North Adams, MA -Massachusetts College of Liberal Arts hosts a performance of God’s Trombones, Craig Harris’ jazz opera based on the book by James Weldon Johnson, Sunday, December 6 at 3 p.m. at the Church Street Center.
This event, which is part of the MCLA Presents! concert series, is a fundraiser for the Margaret A. Hart ’35 Scholarship at MCLA. Margaret A. Hart was the first person of color to graduate from MCLA, and she was the first African-American to teach in the local public schools.
God’s Trombones is co-presented by the Williams College Dance Department, MCLA’s African, Latino, Asian, and Native American (ALANA) Student Clubs and Organizations, and MCLA’s Center for Multicultural Education and Student Affairs office.
Originally work-shopped at MASS MoCA in 2005, God’s Trombones had its first staged performance at Williams College in 2006. It has since gone on to Harlem Stages and the Apollo Theater, where it was directed by actor/director Avery Brooks.
Harris’ inspiration for God’s Trombones comes from the trombone “shout bands” he heard growing up in Harlem and James Weldon Johnson’s book, God's Trombones: Sermons in Verse, a classic collection of poems that refigure inspirational sermons by itinerant preachers.
Although deeply rooted in the work of Christian preachers, Harris’ vision for God's Trombones looks beyond the sectarian roots of the poetic sermons to the spirit that underlies and moves all religious experience.
“I’m a trombone player and James Weldon Johnson is an icon in America,” he said in a recent interview. “I often deal with icons. I read his sermons and it just fit. The title was God’s Trombones and it was simple. It’s a beautiful title. We just try to deliver a sonic sermon. It becomes everybody’s story as opposed to one person’s.”
As a child Harris would pass the United House of Prayer and hear the sounds of the trombone shout band inside.
“He was drawn in by the unique and wonderfully full sound of horns playing with horns” said Jonathan Secor, director of Special Programs at MCLA. “I remember talking with Craig when we were presenting Brown Butterfly at MASS MoCA and he was saying he would sneak up to the balcony of the church where Rev. McCullough and the Sons of Thunder were rehearsing. He was not ready to join the choir, but he couldn’t resist the sounds.”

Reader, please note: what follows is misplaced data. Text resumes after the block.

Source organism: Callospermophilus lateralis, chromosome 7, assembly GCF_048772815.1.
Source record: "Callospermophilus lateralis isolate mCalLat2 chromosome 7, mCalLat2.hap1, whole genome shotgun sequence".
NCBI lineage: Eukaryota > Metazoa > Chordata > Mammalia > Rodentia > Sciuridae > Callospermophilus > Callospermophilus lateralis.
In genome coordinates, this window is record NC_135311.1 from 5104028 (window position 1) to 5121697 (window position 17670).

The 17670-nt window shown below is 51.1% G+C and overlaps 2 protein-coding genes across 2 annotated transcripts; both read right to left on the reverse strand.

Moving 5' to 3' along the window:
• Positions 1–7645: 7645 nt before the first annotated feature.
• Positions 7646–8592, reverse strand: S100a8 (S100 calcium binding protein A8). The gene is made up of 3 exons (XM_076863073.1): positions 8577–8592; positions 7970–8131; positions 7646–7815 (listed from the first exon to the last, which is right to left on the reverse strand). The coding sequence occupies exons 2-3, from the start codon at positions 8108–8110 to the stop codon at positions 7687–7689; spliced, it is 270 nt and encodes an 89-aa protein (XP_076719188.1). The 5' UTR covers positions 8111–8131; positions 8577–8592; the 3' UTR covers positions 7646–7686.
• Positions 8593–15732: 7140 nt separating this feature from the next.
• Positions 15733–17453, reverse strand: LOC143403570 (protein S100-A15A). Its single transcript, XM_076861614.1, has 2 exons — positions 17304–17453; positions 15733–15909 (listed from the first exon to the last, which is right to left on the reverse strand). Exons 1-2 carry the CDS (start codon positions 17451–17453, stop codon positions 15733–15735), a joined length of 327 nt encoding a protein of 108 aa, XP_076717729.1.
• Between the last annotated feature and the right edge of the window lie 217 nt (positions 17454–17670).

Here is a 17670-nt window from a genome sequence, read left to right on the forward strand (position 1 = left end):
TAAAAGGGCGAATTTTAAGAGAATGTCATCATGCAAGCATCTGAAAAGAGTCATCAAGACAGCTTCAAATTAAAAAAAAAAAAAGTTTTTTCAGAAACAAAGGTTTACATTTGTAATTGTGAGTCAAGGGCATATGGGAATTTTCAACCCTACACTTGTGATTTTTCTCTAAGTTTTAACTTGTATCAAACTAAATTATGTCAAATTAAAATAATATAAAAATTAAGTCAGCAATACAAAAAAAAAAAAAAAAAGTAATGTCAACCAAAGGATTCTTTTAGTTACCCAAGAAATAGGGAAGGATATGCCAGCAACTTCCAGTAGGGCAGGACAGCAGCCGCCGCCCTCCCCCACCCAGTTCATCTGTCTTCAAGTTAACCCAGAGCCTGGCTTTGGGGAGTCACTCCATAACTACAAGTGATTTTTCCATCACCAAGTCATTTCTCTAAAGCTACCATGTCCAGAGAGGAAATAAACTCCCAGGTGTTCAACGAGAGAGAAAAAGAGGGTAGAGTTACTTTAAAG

This unique musical form stems from a late nineteenth-century African-American religious revival that renounced the staid and stoic forms of traditional Protestant denominations in favor of a charismatic and emotional style of worship. The shout form incorporates an up-tempo “wall of sound” that sets it apart from the European tradition of brass performance.
Harris began playing trombone at age 10 and continued his studies at SUNY-Old Westbury.
He has performed on Broadway with Lena Horne and was a featured performer in the American Music Theater production of Mystery of Love. Harris has led ensembles including Tailgater's Tales, Cold Sweat, and Nation of Imagination and is a founding member of Slide Ride.
He has also played around the world with legends like Sun Ra, Henry Threadgill, Sam Rivers, Lester Bowie, The Four Tops, The Manhattans, Odetta and Hugh Masekala.
Harris was the musical director for the New York State tour of Songs of the Spirit produced by Jonathan Secor and Brian Young, and was last heard at MCLA when he brought a group of musicians to Gospel Fest in 2006.
“Sound is an extension of spiritual experience,” said Harris. “It draws people to a simpler spirituality. Just the sound of the spirit draws people in. I always hope that when we perform that there’s a spiritual experience between the audience and ourselves.”
Tickets for God’s Trombones December 6 are $20 general admission, $5 for MCLA faculty and staff and non-MCLA students, and free for MCLA and Williams students and members.
Call the box office at (413) 662-5204 for reservations. For information on the MCLA Presents! performance series visit www.mcla.edu/presents or call (413) 664-8718.
MCLA Presents! is a project of MCLA’s Berkshire Cultural Resource Center.